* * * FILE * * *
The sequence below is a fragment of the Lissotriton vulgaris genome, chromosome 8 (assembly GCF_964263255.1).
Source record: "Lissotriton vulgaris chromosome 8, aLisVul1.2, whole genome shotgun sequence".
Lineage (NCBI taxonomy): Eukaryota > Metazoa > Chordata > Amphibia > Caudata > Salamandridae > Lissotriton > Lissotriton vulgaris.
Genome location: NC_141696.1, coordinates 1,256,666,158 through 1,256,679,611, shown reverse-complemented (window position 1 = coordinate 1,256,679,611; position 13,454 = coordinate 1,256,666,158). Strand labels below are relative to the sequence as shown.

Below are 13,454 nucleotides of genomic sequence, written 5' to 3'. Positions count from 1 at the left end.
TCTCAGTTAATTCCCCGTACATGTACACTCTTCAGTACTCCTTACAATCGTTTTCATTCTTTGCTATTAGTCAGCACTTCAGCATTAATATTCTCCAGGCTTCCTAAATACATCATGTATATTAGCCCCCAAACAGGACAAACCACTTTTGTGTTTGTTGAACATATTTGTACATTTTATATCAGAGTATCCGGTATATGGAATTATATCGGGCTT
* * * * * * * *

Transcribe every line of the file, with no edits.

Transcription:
The sequence below is a fragment of the Lissotriton vulgaris genome, chromosome 8 (assembly GCF_964263255.1).
Source record: "Lissotriton vulgaris chromosome 8, aLisVul1.2, whole genome shotgun sequence".
Lineage (NCBI taxonomy): Eukaryota > Metazoa > Chordata > Amphibia > Caudata > Salamandridae > Lissotriton > Lissotriton vulgaris.
Genome location: NC_141696.1, coordinates 1,256,666,158 through 1,256,679,611, shown reverse-complemented (window position 1 = coordinate 1,256,679,611; position 13,454 = coordinate 1,256,666,158). Strand labels below are relative to the sequence as shown.

Below are 13,454 nucleotides of genomic sequence, written 5' to 3'. Positions count from 1 at the left end.
TCTCAGTTAATTCCCCGTACATGTACACTCTTCAGTACTCCTTACAATCGTTTTCATTCTTTGCTATTAGTCAGCACTTCAGCATTAATATTCTCCAGGCTTCCTAAATACATCATGTATATTAGCCCCCAAACAGGACAAACCACTTTTGTGTTTGTTGAACATATTTGTACATTTTATATCAGAGTATCCGGTATATGGAATTATATCGGGCTT